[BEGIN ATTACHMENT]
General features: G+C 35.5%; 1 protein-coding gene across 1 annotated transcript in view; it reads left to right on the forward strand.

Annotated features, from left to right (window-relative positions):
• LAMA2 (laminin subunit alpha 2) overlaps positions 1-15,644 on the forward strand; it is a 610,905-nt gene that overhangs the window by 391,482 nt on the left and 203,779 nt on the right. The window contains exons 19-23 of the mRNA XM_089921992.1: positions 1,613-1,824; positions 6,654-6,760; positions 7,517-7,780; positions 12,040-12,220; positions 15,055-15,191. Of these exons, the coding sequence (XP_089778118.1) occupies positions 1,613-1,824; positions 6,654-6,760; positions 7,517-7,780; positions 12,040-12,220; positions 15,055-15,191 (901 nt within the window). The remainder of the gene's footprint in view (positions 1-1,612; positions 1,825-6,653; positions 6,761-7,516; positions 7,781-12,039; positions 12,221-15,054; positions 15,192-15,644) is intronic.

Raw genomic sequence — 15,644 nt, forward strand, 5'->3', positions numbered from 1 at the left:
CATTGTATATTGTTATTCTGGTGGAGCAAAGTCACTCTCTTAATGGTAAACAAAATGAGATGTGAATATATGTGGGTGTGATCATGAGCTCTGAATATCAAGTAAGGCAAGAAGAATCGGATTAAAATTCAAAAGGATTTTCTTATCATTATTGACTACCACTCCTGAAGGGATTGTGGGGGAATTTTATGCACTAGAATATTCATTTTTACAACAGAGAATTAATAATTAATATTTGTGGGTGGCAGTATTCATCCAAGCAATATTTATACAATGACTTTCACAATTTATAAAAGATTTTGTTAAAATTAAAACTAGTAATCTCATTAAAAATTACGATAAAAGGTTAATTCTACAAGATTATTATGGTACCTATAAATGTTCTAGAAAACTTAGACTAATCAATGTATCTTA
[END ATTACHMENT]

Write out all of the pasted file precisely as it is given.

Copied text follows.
General features: G+C 35.5%; 1 protein-coding gene across 1 annotated transcript in view; it reads left to right on the forward strand.

Annotated features, from left to right (window-relative positions):
• LAMA2 (laminin subunit alpha 2) overlaps positions 1-15,644 on the forward strand; it is a 610,905-nt gene that overhangs the window by 391,482 nt on the left and 203,779 nt on the right. The window contains exons 19-23 of the mRNA XM_089921992.1: positions 1,613-1,824; positions 6,654-6,760; positions 7,517-7,780; positions 12,040-12,220; positions 15,055-15,191. Of these exons, the coding sequence (XP_089778118.1) occupies positions 1,613-1,824; positions 6,654-6,760; positions 7,517-7,780; positions 12,040-12,220; positions 15,055-15,191 (901 nt within the window). The remainder of the gene's footprint in view (positions 1-1,612; positions 1,825-6,653; positions 6,761-7,516; positions 7,781-12,039; positions 12,221-15,054; positions 15,192-15,644) is intronic.

Raw genomic sequence — 15,644 nt, forward strand, 5'->3', positions numbered from 1 at the left:
CATTGTATATTGTTATTCTGGTGGAGCAAAGTCACTCTCTTAATGGTAAACAAAATGAGATGTGAATATATGTGGGTGTGATCATGAGCTCTGAATATCAAGTAAGGCAAGAAGAATCGGATTAAAATTCAAAAGGATTTTCTTATCATTATTGACTACCACTCCTGAAGGGATTGTGGGGGAATTTTATGCACTAGAATATTCATTTTTACAACAGAGAATTAATAATTAATATTTGTGGGTGGCAGTATTCATCCAAGCAATATTTATACAATGACTTTCACAATTTATAAAAGATTTTGTTAAAATTAAAACTAGTAATCTCATTAAAAATTACGATAAAAGGTTAATTCTACAAGATTATTATGGTACCTATAAATGTTCTAGAAAACTTAGACTAATCAATGTATCTTA